Personalized learning has long been the dream of ed tech evangelists, and the pandemic has brought it closer than ever to becoming reality, according to Matt Cole, senior vice president of global ed tech giant Promethean. Measures to ease the transition to home learning saw more devices put into children’s hands and teachers creating an unprecedented amount of digital resources.
“Creating individual lesson plans and personalized learning has not been as easy or as possible as it is now there is so much more technology and access to digital content in the classroom,” says Cole.
“Teachers are able to see which students are keeping up, which students are falling behind and which students are maybe ahead. With that data comes the ability to take the next step, which is to move to personalized learning.”
More computer-based activities also provides teachers with more data about students’ progress, enabling teachers to see their students in higher definition, according to Dr Elise Ecoff, group education director for international schools group Nord Anglia Education.
“This means developing ‘in the moment’ insights so teachers have a deeper understanding of their students’ learning needs and what’s required to help them learn more,” she says.
“This shift will see technology move from the domain of teaching devices and software programmes into a far more sophisticated educational proposition. Data and analytics will provide a more personalised learning experience for students.”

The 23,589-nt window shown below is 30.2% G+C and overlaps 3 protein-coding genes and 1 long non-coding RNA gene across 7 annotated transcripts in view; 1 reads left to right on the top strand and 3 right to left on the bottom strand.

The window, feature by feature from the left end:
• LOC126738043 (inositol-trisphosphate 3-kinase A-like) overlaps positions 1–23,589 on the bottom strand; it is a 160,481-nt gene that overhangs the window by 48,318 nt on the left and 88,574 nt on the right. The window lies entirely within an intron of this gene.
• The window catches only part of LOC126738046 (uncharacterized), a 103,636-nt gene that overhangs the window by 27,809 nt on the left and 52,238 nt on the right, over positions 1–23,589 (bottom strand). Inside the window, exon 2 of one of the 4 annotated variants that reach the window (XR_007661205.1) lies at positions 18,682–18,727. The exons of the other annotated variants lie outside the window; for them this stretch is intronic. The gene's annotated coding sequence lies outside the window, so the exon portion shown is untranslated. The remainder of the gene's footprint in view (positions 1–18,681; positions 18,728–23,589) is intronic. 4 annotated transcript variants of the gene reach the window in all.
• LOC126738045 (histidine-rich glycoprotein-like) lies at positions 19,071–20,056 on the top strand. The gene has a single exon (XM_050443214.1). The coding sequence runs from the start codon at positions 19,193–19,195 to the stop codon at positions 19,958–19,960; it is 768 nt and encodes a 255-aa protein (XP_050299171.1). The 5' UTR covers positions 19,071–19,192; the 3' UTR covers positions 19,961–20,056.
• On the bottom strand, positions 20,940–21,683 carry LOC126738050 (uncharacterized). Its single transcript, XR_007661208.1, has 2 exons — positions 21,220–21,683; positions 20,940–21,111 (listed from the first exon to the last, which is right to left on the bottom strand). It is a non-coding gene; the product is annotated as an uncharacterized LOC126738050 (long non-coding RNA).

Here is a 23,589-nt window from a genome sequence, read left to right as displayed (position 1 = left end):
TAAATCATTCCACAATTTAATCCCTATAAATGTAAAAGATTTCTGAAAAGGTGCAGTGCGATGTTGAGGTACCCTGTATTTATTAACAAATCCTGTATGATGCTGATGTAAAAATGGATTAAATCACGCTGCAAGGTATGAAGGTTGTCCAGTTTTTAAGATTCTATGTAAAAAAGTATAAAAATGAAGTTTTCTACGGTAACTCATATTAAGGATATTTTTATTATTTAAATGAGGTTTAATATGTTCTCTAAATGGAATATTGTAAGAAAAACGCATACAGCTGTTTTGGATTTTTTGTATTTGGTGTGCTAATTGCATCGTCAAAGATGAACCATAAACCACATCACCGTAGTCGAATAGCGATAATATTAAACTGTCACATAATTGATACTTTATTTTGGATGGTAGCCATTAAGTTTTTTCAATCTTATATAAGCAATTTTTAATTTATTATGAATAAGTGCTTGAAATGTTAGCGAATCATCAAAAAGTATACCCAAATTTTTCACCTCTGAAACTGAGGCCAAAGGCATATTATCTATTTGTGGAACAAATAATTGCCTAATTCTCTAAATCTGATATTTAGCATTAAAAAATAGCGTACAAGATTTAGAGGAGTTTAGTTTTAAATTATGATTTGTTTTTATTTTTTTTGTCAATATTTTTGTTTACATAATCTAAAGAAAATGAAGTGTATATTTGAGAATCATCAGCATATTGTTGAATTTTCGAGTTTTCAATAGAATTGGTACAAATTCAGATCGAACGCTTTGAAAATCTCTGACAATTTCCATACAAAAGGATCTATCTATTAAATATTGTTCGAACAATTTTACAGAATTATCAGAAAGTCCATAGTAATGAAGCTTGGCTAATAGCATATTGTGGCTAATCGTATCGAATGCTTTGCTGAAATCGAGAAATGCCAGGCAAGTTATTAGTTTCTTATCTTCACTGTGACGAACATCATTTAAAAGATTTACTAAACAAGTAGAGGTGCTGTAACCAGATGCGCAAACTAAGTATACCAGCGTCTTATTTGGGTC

Closing the gap
The pandemic brutally exposed differences that accentuated the gaps between students: in access to digital devices, parental support with home learning and even broadband speeds. Programs to equip more children with devices and the $65 billion set aside for improved broadband as part of the Biden Administration’s Infrastructure Bill are steps in the right direction, and over the next 12 months we can expect to see ed tech harnessed in an attempt to narrow the gap further.
“What we saw was a situation where students who were behind got further behind,” says Adam Chace, chief technology officer at ed tech company Curriculum Associates.
“The students who needed it the most often had the least access to devices and broadband.
“Most kids did not get a good learning experience over the pandemic, but that opens up doors for new products and tech.”
The focus will shift to tools that can quickly identify what level students are working at and give teachers the resources to tackle specific gaps, he says, with a parallel emphasis on making life easier for teachers.
“Teachers are working with probably the most challenging classrooms they have ever had, and we’re asking them to try to solve this problem,” Chace adds.
“More than ever we are motivated to find solutions that save teachers time by giving them the means to quickly assess the state of the classroom.”
Focusing on the teacher-student relationship
For many people, the lesson from the biggest experiment in remote learning ever conducted was the importance of the teacher-student relationship, and this will come to the fore in the next 12 months, according to Jack Lynch, CEO of ed tech company Houghton Mifflin Harcourt.
“The most powerful tools—and those that will last—will also center human interaction and relationships,” he says. “This looks much different than the virtual learning practices that were leveraged, out of necessity, to carry us through the earlier days of the pandemic.
“Remote learning was isolating and unengaging for many learners, and I predict educators will embrace software that can blend the best of technology with the best of the classroom experiences and tools that extend the capabilities of very busy teachers by helping them personalize the learning experience.”